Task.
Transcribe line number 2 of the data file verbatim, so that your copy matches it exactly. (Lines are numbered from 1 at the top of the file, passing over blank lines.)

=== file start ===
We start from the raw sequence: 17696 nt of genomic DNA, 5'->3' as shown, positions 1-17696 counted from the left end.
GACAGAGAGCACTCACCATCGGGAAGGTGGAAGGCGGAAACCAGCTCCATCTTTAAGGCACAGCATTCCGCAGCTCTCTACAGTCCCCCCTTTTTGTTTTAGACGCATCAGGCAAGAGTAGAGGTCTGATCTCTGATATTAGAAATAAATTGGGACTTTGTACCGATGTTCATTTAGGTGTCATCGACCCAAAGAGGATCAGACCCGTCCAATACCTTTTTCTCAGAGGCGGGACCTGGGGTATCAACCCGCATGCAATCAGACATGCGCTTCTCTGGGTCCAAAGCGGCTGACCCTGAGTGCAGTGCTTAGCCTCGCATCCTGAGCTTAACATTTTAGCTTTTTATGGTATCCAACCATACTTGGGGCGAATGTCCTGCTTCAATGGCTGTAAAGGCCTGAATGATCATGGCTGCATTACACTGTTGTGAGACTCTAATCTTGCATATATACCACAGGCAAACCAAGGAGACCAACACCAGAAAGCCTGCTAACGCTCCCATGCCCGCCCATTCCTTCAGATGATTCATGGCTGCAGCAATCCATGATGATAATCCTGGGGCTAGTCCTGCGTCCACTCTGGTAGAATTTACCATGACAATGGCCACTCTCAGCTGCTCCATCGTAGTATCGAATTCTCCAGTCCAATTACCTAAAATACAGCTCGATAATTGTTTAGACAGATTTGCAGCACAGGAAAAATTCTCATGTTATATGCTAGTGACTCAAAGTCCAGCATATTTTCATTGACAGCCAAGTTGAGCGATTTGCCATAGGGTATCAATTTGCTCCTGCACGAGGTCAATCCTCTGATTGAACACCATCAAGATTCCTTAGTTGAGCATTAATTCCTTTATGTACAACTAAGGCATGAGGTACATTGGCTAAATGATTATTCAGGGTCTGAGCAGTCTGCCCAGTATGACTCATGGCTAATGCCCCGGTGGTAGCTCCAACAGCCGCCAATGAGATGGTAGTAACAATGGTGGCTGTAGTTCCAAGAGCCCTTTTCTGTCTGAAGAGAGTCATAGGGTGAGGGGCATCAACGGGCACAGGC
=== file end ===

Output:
GACAGAGAGCACTCACCATCGGGAAGGTGGAAGGCGGAAACCAGCTCCATCTTTAAGGCACAGCATTCCGCAGCTCTCTACAGTCCCCCCTTTTTGTTTTAGACGCATCAGGCAAGAGTAGAGGTCTGATCTCTGATATTAGAAATAAATTGGGACTTTGTACCGATGTTCATTTAGGTGTCATCGACCCAAAGAGGATCAGACCCGTCCAATACCTTTTTCTCAGAGGCGGGACCTGGGGTATCAACCCGCATGCAATCAGACATGCGCTTCTCTGGGTCCAAAGCGGCTGACCCTGAGTGCAGTGCTTAGCCTCGCATCCTGAGCTTAACATTTTAGCTTTTTATGGTATCCAACCATACTTGGGGCGAATGTCCTGCTTCAATGGCTGTAAAGGCCTGAATGATCATGGCTGCATTACACTGTTGTGAGACTCTAATCTTGCATATATACCACAGGCAAACCAAGGAGACCAACACCAGAAAGCCTGCTAACGCTCCCATGCCCGCCCATTCCTTCAGATGATTCATGGCTGCAGCAATCCATGATGATAATCCTGGGGCTAGTCCTGCGTCCACTCTGGTAGAATTTACCATGACAATGGCCACTCTCAGCTGCTCCATCGTAGTATCGAATTCTCCAGTCCAATTACCTAAAATACAGCTCGATAATTGTTTAGACAGATTTGCAGCACAGGAAAAATTCTCATGTTATATGCTAGTGACTCAAAGTCCAGCATATTTTCATTGACAGCCAAGTTGAGCGATTTGCCATAGGGTATCAATTTGCTCCTGCACGAGGTCAATCCTCTGATTGAACACCATCAAGATTCCTTAGTTGAGCATTAATTCCTTTATGTACAACTAAGGCATGAGGTACATTGGCTAAATGATTATTCAGGGTCTGAGCAGTCTGCCCAGTATGACTCATGGCTAATGCCCCGGTGGTAGCTCCAACAGCCGCCAATGAGATGGTAGTAACAATGGTGGCTGTAGTTCCAAGAGCCCTTTTCTGTCTGAAGAGAGTCATAGGGTGAGGGGCATCAACGGGCACAGGC